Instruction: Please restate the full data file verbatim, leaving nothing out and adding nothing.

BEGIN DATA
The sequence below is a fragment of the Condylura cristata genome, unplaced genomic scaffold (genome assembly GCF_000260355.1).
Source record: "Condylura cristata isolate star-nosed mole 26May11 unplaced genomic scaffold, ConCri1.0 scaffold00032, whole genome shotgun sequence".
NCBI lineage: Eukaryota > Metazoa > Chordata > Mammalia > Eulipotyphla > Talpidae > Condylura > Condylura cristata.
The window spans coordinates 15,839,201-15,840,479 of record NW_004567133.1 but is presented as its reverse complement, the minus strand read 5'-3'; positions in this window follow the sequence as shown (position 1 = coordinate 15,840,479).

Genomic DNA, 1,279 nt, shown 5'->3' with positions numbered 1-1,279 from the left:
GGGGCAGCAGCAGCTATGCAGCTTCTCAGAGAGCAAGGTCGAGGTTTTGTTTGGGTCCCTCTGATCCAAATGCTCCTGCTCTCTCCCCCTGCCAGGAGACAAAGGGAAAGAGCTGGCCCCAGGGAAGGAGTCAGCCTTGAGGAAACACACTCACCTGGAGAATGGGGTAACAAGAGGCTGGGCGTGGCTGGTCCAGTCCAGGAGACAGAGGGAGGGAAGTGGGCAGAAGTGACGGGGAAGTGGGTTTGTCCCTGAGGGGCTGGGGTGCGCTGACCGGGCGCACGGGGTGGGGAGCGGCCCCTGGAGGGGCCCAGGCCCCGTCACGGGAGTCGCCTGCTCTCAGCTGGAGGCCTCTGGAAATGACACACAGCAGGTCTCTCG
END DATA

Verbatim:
The sequence below is a fragment of the Condylura cristata genome, unplaced genomic scaffold (genome assembly GCF_000260355.1).
Source record: "Condylura cristata isolate star-nosed mole 26May11 unplaced genomic scaffold, ConCri1.0 scaffold00032, whole genome shotgun sequence".
NCBI lineage: Eukaryota > Metazoa > Chordata > Mammalia > Eulipotyphla > Talpidae > Condylura > Condylura cristata.
The window spans coordinates 15,839,201-15,840,479 of record NW_004567133.1 but is presented as its reverse complement, the minus strand read 5'-3'; positions in this window follow the sequence as shown (position 1 = coordinate 15,840,479).

Genomic DNA, 1,279 nt, shown 5'->3' with positions numbered 1-1,279 from the left:
GGGGCAGCAGCAGCTATGCAGCTTCTCAGAGAGCAAGGTCGAGGTTTTGTTTGGGTCCCTCTGATCCAAATGCTCCTGCTCTCTCCCCCTGCCAGGAGACAAAGGGAAAGAGCTGGCCCCAGGGAAGGAGTCAGCCTTGAGGAAACACACTCACCTGGAGAATGGGGTAACAAGAGGCTGGGCGTGGCTGGTCCAGTCCAGGAGACAGAGGGAGGGAAGTGGGCAGAAGTGACGGGGAAGTGGGTTTGTCCCTGAGGGGCTGGGGTGCGCTGACCGGGCGCACGGGGTGGGGAGCGGCCCCTGGAGGGGCCCAGGCCCCGTCACGGGAGTCGCCTGCTCTCAGCTGGAGGCCTCTGGAAATGACACACAGCAGGTCTCTCG